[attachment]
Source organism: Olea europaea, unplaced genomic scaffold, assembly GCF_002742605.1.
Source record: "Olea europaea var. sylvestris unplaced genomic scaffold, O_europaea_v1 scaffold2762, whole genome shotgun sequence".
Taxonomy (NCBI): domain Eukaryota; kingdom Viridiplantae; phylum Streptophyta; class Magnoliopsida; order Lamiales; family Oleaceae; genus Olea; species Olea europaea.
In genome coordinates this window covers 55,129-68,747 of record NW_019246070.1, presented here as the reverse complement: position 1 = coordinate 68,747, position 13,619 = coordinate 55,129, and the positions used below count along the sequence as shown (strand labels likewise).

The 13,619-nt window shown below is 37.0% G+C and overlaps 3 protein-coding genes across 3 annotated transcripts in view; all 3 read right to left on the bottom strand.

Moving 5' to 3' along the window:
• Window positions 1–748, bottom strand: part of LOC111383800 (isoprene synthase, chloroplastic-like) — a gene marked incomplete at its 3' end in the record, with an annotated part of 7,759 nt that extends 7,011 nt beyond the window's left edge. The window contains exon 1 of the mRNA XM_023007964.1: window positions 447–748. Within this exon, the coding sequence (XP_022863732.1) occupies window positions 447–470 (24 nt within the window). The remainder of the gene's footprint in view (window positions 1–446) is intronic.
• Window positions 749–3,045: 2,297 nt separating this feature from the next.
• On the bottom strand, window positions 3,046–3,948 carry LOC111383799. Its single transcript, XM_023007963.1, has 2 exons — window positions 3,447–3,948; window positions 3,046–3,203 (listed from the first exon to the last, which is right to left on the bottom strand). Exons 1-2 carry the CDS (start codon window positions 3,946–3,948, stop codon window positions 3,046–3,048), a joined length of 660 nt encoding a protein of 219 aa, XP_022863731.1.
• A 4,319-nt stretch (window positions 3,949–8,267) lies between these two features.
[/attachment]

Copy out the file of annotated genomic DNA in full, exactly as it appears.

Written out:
Source organism: Olea europaea, unplaced genomic scaffold, assembly GCF_002742605.1.
Source record: "Olea europaea var. sylvestris unplaced genomic scaffold, O_europaea_v1 scaffold2762, whole genome shotgun sequence".
Taxonomy (NCBI): domain Eukaryota; kingdom Viridiplantae; phylum Streptophyta; class Magnoliopsida; order Lamiales; family Oleaceae; genus Olea; species Olea europaea.
In genome coordinates this window covers 55,129-68,747 of record NW_019246070.1, presented here as the reverse complement: position 1 = coordinate 68,747, position 13,619 = coordinate 55,129, and the positions used below count along the sequence as shown (strand labels likewise).

The 13,619-nt window shown below is 37.0% G+C and overlaps 3 protein-coding genes across 3 annotated transcripts in view; all 3 read right to left on the bottom strand.

Moving 5' to 3' along the window:
• Window positions 1–748, bottom strand: part of LOC111383800 (isoprene synthase, chloroplastic-like) — a gene marked incomplete at its 3' end in the record, with an annotated part of 7,759 nt that extends 7,011 nt beyond the window's left edge. The window contains exon 1 of the mRNA XM_023007964.1: window positions 447–748. Within this exon, the coding sequence (XP_022863732.1) occupies window positions 447–470 (24 nt within the window). The remainder of the gene's footprint in view (window positions 1–446) is intronic.
• Window positions 749–3,045: 2,297 nt separating this feature from the next.
• On the bottom strand, window positions 3,046–3,948 carry LOC111383799. Its single transcript, XM_023007963.1, has 2 exons — window positions 3,447–3,948; window positions 3,046–3,203 (listed from the first exon to the last, which is right to left on the bottom strand). Exons 1-2 carry the CDS (start codon window positions 3,946–3,948, stop codon window positions 3,046–3,048), a joined length of 660 nt encoding a protein of 219 aa, XP_022863731.1.
• A 4,319-nt stretch (window positions 3,949–8,267) lies between these two features.